When aligning your fundraising strategy, you focus on two major paths: donor retention and donor acquisition. These are the everyday struggles for any nonprofit. While projects emerge from passion and commitment towards a cause or purpose, finding the proper support to get you there and even further is a true quest based on determination and perseverance.
While acquisition of new donors is always welcomed, and we all know that the more the merrier, dealing with donor retention is an utmost necessity. You know that regular donors are more than a material assurance for development and progress, they can be true believers of your cause and give you the moral support you require to move on.
But the question is how do you get to have regular donors and evangelists?
There are three elements that can aid you to create this powerful triangle for donors. Unlike the actual Bermuda triangle from the Atlantic, where things get lost, this one would attract donors in a safe haven. A place where they actually feel reassured for their giving action and sense the fulfillment of being involved in a real cause.
In the quest of forging this mystical triangle, the first and most important pillar is your blog. The ultimate communication channel which can be a straight line towards your donors. Think of it not only as a chance to persuade potential donors to understand the real importance of your cause, but also as a great opportunity to show your story to your donors, to make them see the finality of their charity actions. As previously highlighted, your blog should be your gift for them.
The second upholder of your triangle is your social media presence. It’s vitally important to develop a strategy for your social media presence. People expect to find information about you at least on Facebook, Twitter and maybe even Google + or LinkedIn. So don’t give them reasons to question your commitment for transparency and openness.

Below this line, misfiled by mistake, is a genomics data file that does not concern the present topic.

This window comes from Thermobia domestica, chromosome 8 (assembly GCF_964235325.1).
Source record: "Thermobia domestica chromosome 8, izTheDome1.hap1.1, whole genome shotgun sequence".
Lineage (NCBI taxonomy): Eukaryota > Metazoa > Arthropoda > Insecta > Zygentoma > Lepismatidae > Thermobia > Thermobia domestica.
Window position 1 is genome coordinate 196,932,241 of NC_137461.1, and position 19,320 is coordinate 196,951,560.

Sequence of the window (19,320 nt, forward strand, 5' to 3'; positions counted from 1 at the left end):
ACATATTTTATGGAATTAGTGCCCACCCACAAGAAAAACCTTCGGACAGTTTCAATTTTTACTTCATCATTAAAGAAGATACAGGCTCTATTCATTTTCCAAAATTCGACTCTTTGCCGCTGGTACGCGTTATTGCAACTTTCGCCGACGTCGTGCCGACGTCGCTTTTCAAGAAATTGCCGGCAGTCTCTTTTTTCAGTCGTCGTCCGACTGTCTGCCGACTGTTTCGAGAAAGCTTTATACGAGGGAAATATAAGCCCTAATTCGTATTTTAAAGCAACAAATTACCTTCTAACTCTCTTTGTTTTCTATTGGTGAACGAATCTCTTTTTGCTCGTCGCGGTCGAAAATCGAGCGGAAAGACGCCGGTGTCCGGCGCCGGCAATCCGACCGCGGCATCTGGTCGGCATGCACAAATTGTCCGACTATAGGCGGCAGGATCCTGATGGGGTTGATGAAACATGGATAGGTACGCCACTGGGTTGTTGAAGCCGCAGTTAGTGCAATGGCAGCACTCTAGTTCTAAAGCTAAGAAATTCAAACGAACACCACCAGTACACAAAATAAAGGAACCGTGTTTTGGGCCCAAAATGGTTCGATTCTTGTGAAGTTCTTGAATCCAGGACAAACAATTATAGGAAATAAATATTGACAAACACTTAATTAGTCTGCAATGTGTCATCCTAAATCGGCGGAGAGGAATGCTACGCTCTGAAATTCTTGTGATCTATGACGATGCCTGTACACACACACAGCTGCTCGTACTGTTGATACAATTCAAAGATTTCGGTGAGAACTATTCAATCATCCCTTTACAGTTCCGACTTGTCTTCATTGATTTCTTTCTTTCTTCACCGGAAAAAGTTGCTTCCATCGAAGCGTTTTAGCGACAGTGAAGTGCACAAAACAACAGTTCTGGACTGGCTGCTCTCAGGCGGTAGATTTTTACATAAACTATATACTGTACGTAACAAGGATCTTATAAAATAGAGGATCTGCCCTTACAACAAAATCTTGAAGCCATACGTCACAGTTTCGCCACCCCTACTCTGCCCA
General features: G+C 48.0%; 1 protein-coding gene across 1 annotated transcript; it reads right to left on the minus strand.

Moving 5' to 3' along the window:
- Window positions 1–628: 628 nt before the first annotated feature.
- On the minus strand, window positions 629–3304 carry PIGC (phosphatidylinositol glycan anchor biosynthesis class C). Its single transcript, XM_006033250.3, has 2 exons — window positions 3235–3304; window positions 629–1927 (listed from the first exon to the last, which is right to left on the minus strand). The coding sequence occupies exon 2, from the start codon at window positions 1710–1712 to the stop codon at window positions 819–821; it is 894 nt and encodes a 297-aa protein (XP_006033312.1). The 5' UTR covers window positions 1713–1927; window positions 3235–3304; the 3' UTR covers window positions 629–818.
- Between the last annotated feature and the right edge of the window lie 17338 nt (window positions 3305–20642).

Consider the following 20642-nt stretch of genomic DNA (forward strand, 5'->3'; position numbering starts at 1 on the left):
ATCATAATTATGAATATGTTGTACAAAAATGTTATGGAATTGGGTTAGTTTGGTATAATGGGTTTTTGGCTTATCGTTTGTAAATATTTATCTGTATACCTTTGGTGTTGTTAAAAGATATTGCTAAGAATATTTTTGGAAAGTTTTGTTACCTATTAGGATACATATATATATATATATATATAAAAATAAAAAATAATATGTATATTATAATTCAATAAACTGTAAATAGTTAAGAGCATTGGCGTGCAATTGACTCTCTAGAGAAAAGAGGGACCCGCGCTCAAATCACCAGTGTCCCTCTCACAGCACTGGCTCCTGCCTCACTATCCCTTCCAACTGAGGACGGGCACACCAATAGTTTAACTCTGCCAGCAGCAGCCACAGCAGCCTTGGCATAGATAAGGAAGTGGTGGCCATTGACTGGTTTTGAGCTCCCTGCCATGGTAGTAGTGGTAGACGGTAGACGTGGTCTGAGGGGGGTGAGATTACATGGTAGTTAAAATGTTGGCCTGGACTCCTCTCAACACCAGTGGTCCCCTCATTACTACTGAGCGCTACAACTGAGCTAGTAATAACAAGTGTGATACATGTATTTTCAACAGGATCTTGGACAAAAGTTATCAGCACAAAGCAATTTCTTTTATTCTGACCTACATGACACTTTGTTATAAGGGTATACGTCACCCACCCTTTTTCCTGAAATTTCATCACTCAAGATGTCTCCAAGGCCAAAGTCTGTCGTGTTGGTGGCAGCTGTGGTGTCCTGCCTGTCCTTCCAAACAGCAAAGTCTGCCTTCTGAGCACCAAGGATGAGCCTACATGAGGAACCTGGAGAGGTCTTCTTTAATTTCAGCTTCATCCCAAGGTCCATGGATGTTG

The third element in this equation are your online donation forms.They represent the final step of each important interaction you have with your donors. That is why they have to encounter your identity there. Branding all your materials is important for your nonprofit. Moreover, every donation form has to be short and simple to follow. Don’t lose focus because you might lose valuable donations. Try to find a tool for creating donation forms securely and easily while having full control over customization options and use all it’s capabilities to steward your donors.
Connecting the dots:
Now that you have all the elements for creating that engaging and powerful communication with your donors, it is time to unite their power and learn to use them creatively. Here is a clear scenario to use them accordingly:
- Make sure that all of your social media accounts contain a link back to your website. It is a great way to create a loop between all your online accounts and facilitate navigation for your visitors. Don’t forget to make the link towards your blog visible and easy to access directly on the home page. All these tricks are just some elements for a more effective website.
- Have a clear call to action and insert the donation form naturally in your website. Your donors have to know what you expect them to do to support your cause without feeling assaulted.
- When it comes to your donation page, to enable your triangle of communication, don’t forget to include social sharing buttons on your form. You might be surprised how many donors want to share that they’ve donated on their social accounts. Also make sure you enable recurring donations, it’s a treasure trove when thinking about retention. Gather all the tips and tricks you might find about donation form building, and don’t forget to test it and see if it passes the usability test and it actually suits your purpose.
These are the keys to enable a powerful communication channel and benefit from this triangle you created. Connecting all your dots to ensure a viable network to engage your donors is a must. No matter how you think of it, you have to know that, as Peter Drucker concurred, “the most important thing in communication is hearing what isn’t said.” And your donors should hear you in order to actually feel engaged in communicating with your nonprofit.